CHICAGO: Leaders of several Arab-American organizations met US Secretary of State Antony Blinken on Friday to express concerns over the escalating violence between Israelis and Palestinians and demand that Israel’s government be held accountable for it.
More than 29 Palestinians have been killed in the past four weeks and scores have been seriously injured. Several Israeli Jews were killed on Friday, allegedly by a suspected Palestinian gunman.
Blinken is planning to travel to the Middle East on Sunday, Jan. 29, and then scheduled to meet Israeli leaders on Monday and Palestinian leaders on Tuesday. He is the second member of the Biden administration to visit the region in the past two weeks. White House National Security Adviser Jake Sullivan was there two weeks ago.
Jim Zogby, president of the Arab American Institute — the AAI — one of the leaders attending the briefing with Blinken in Washington D.C., said that the group pressed the secretary to impose “consequences” on Israel’s government for the violent actions targeting Palestinian civilians.
“We were pleased for the opportunity to make our views known to the secretary but the emphasis was on the need for consequences,” Zogby told Arab News.
“Absence consequences for bad behavior, Israel operates with impunity and Palestinians lose hope. We offered specific suggestions on things they might do. Consequences are important. Israel should be made to pay for bad behavior.”
Zogby said that the group also pressed Blinken on the issue of the construction in Jerusalem of the US Embassy, noting that the land where the embassy is being built is owned by Palestinians, including Palestinian Americans.
In a statement the group said that Blinken’s planned trip was being “upstaged by the recent Israeli undercover military raid in Jenin that resulted in the killing of 10 Palestinians, including civilians.”
Members of the delegation expressed concern about US policy objectives and the situation in Palestine, not just in Jenin but also the mass displacement of Palestinians from Masafer Yatta in the West Bank.
“The group made it clear to the secretary that the US has a responsibility to act to restrain Israel’s aggressive behaviors toward the captive Palestinian people. Decades of US acquiescence to Israel’s policies of settlement expansion, land confiscation, home demolitions, and a range of other human rights violations have led to an Israeli sense of impunity and Palestinian despair,” the statement said.
“If the administration is to fulfill its commitment to the equal worth of Israelis and Palestinians and their rights to security, prosperity, and dignity, the group insisted that the secretary demonstrate firmness and resolve to rein in Israeli behavior.”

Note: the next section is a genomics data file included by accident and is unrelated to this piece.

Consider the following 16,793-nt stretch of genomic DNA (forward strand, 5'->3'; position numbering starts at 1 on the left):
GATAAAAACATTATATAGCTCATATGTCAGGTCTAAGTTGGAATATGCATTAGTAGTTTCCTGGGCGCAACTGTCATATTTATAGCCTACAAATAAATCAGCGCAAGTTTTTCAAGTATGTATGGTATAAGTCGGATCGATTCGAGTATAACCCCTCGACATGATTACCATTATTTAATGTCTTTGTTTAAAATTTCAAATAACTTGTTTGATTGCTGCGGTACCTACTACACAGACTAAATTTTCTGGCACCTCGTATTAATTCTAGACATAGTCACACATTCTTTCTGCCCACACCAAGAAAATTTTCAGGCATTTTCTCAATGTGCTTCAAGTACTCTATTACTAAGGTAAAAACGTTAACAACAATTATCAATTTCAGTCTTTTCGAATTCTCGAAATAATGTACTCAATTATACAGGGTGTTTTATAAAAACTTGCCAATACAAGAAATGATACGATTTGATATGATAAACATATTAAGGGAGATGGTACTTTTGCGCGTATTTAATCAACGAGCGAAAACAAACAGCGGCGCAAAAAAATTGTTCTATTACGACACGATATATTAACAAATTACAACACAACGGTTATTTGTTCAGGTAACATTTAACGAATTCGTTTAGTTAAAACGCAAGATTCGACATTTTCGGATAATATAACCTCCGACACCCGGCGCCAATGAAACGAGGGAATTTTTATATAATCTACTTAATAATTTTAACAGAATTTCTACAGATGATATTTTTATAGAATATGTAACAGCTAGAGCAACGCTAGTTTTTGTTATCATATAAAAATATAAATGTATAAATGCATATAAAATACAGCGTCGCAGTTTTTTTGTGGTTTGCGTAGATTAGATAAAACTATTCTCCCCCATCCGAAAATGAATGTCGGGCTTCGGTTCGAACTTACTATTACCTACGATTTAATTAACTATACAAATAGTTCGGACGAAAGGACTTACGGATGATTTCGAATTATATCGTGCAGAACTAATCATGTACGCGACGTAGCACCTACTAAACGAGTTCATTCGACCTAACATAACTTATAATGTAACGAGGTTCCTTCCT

Other issues brought up during the meeting included Israel’s application for the US Visa Waiver Program. The program allows easy access for Israeli citizens to travel to the US but Arab leaders argued that Israel has made it extremely difficult for Arab-Americans to travel to Israel.
“Last year, Israel published military rules regarding its restrictions on visitors to the West Bank, which make clear that American citizens are discriminated against in entry to the West Bank if they indicate an intention to visit Palestinians. Those visiting Israelis face no similar restrictions,” the group said.
State Department Assistant Secretary Barbara Leaf provided details of Blinken’s planned trip during a briefing late on Thursday.
“On January 29th to 30th, the secretary will go to Cairo, where he will meet with President El-Sisi, Foreign Minister Shoukry, as well as senior Egyptian officials. In those meetings, we expect that he will underscore our commitment to continuing to advance the strategic partnership we have with Egypt and to working with Egypt to promote peace and security in the region, whether it’s in support of elections in Libya or the ongoing Sudanese-led political process, or in working to ensure a calm in the Gaza Strip,” Leaf said.
“In Cairo, the secretary will also meet with Egyptian youth leaders and with Egyptian human rights defenders to underscore our commitment to human rights and our continued support for civil society and, of course, the enduring importance of people-to-people ties between our countries.”
Leaf said that Blinken will travel to Jerusalem and Ramallah from Jan. 30-31.
“In Jerusalem, he’s going to have an opportunity to meet up with Prime Minister Benjamin Netanyahu and, of course, the prime minister is just a month into his tenure as prime minister. He’ll also meet with the foreign minister and other senior Israeli leaders,” Leaf said.
“In those meetings, the secretary will highlight the special nature of the 75-year bilateral relationship with Israel and our unstinting commitment to Israel’s security and democracy. He will also underscore the United States commitment to countering the continued spectrum of threats posed by Iran to Israel, the US, and the wider region, and ensuring Iran can never acquire a nuclear weapon.”
Other groups represented during the meeting along with the AAI were AMIDEAST, the Palestinian American Congress, the Arab Center of Washington D.C., and the Al-Bireh Society.